I understand the world has been asking a lot of us. Our quota of sympathy and empathy is being dug into like never before. But these are exactly the times when we need to dig in deeper and pause, and consider all the angles and aspects, and then take action.

It is easy to be swept away by the negativity. To believe that the world is going to the dogs – being taken over by intolerant bigots, racists and jihadists. But I live in a country, where my neighbours are British, Australian, Iranian, Emirati, Pakistani and Lebanese. Without fail, no matter what happens wherever, we have always been civil to each other. Kind, polite and friendly. The Iranian and Lebanese kids are good friends, bound by their age and common Middle Eastern heritage. The Emirati gentleman always has an encouraging smile for my daughter when he comes across her dressed in her ‘gi’ as she heads out for her martial arts class. The Pakistani women are lovely ladies full of questions and conversations. The British lady is a proper lady and reminds me of those friendly, grammatically correct version of the British that we often saw on Indian television screens in the 1980s. She always has a wave and smile for all her neighbours. The Australian guy is married to a Lebanese woman and loves to take his little boy swimming. I am not mentioning the Indians, the yuppie mixed-race British couple and my Nepalese security guard.

But I am not a fool. There is intolerance. But I am thinking, and this is a notion-in-development, that as long as the interactions are one-on-one, individual-to-individual, human-to-human, soul-to-soul, we are a pretty decent lot. Nice, warm, friendly and civil.

But when a group of us from one place get together, we start playing games. You versus me. Us versus them. Like in a playground. Kids ganging up against each other. Cliques. Suddenly we are not nice and friendly individuals, but groups… races, countries, minorities and majorities. Maybe it is time we set all this aside and just focused on being a community.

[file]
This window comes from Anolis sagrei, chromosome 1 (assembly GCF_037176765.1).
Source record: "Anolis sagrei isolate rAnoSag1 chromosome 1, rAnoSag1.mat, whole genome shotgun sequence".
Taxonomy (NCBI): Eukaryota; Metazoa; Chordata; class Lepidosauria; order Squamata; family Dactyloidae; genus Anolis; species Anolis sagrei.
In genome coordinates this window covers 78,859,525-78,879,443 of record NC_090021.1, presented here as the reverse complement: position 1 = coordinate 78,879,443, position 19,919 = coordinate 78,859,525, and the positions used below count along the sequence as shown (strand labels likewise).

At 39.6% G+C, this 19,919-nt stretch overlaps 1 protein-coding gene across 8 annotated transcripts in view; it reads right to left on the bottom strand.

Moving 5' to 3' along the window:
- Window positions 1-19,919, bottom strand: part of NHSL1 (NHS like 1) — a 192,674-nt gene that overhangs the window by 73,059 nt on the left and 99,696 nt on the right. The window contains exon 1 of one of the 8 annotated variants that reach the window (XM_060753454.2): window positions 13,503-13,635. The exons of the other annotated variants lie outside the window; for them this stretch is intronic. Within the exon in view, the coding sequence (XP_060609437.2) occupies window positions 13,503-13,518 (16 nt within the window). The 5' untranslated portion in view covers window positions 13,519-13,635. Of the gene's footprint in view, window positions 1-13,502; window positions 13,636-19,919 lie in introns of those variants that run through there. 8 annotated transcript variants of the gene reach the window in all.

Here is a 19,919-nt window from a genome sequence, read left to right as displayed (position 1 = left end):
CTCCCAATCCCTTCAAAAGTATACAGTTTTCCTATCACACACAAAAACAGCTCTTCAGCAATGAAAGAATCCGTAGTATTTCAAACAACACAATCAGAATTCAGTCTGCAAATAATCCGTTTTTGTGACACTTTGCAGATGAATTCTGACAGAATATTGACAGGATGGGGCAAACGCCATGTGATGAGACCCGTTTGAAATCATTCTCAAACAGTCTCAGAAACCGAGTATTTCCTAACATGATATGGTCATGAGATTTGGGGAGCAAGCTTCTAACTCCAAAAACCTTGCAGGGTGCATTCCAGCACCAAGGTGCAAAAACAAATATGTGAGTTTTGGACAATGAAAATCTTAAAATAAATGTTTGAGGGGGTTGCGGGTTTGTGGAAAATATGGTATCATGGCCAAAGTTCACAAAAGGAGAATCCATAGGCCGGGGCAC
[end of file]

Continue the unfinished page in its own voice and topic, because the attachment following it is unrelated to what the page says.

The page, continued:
Forget about tolerating each other. How about just accepting each other for exactly who we are?

Happy New Year!

Procra…

What is the distance between point A and B? Pretty short if you decide to take a direct route. But if you are anything like me, it is going to be via D with a stopover at G and a mini break at J. This will be followed by a mini detour to M and then some unexpected delays due to S and T and finally catching up with Z and then hello B!

I started out this day with extremely good intentions of starting work on my magnum opus – well, my first attempt at writing stories. And before you go wow! It is not a novella or a God Of Small Things part Two. But it is a book for small ones. Have finally decided to put down on paper some of the stories I have been filling my daughter’s head with. What are my qualifications for the same? None. Zilch. Nada. I am not even a celeb like Madonna or Geri Halliwell. But I am mum to a 5 year old and I guess that counts for something.

Anyway what I have been trying to say since I started out was that I started out wanting to put down all those ideas on paper. But first I had to squeeze in a visit to my mother’s brother’s wife’s sister’s son’s house (after all family is family). And then I had to wipe all the windows down (ever lived in a house with too many windows and a 5 year old with innumerable best friends?). Then I had to take a nap because I was just so tired. Got up, had tea, pretended to be a horse for my daughter (Arabian steed no less) and then powered up the laptop to write – finally! And then instead of working on the stories, started blogging! Somebody help me!

And now it is too late to open the document because hubby and I are heading to Irish Village with some friends for some much deserved beer (for him) and wine (for me)… not to mention the accompanying fried goodies.

As for point B, I guess I will be saying hello tomorrow for sure.